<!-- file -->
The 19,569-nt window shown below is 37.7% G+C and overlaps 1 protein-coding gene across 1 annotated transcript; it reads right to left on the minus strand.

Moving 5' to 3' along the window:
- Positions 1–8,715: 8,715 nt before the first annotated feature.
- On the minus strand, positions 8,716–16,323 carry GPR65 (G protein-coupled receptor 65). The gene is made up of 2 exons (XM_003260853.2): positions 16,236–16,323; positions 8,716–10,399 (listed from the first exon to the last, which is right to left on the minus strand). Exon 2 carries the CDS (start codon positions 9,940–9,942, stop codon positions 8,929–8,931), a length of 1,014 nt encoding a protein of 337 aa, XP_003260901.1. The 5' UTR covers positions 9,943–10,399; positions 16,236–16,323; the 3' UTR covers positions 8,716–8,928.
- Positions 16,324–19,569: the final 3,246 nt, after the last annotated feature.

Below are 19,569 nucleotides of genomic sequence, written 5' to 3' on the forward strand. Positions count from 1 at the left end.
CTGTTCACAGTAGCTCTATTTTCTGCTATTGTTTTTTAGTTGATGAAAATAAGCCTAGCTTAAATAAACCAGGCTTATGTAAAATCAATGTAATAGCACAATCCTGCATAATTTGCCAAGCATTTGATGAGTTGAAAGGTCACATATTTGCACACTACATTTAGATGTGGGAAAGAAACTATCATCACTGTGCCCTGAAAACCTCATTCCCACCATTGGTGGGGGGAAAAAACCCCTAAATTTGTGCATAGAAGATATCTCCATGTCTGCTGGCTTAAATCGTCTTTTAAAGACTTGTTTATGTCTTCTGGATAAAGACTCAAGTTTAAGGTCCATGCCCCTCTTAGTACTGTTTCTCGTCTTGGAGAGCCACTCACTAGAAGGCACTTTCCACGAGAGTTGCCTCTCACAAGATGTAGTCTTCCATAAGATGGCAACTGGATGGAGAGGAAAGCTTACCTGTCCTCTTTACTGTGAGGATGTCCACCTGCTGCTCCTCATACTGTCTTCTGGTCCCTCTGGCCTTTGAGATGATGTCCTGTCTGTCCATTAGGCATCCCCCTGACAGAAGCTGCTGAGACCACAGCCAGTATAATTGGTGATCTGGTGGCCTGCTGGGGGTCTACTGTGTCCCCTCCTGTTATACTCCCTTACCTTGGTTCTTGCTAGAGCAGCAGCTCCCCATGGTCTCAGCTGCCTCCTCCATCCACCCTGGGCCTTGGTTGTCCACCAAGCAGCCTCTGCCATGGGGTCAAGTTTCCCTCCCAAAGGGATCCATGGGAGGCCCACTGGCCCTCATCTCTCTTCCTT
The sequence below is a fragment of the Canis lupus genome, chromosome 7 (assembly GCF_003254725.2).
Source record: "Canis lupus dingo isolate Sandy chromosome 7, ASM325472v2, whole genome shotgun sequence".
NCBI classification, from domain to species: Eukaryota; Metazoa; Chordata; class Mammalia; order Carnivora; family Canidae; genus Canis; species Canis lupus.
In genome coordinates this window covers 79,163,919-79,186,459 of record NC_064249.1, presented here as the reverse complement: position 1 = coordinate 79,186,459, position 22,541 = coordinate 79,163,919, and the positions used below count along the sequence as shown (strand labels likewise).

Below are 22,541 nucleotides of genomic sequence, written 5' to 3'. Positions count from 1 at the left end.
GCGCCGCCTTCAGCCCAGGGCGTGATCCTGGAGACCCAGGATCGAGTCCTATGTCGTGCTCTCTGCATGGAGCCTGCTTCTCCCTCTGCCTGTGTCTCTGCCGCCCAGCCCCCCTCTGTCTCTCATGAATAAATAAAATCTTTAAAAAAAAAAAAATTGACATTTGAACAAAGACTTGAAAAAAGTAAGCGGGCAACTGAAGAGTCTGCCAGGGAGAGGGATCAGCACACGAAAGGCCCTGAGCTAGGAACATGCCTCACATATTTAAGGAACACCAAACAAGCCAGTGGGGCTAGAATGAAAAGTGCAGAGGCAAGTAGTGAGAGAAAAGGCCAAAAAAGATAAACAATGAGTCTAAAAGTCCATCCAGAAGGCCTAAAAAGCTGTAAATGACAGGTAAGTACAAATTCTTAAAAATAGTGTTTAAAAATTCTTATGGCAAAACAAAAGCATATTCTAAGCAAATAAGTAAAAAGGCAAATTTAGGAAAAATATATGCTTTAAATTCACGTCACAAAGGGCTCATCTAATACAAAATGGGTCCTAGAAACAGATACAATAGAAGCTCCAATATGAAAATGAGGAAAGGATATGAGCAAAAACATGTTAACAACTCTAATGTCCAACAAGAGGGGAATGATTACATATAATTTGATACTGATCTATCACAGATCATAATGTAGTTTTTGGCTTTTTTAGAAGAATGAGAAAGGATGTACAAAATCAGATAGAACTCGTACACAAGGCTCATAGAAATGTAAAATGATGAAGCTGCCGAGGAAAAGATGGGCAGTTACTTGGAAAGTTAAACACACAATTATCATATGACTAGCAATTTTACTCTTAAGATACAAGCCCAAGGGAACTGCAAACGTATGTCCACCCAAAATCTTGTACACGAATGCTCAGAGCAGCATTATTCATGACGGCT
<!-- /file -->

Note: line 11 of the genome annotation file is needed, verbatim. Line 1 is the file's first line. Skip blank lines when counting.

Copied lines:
In genome coordinates this window covers 79,163,919-79,186,459 of record NC_064249.1, presented here as the reverse complement: position 1 = coordinate 79,186,459, position 22,541 = coordinate 79,163,919, and the positions used below count along the sequence as shown (strand labels likewise).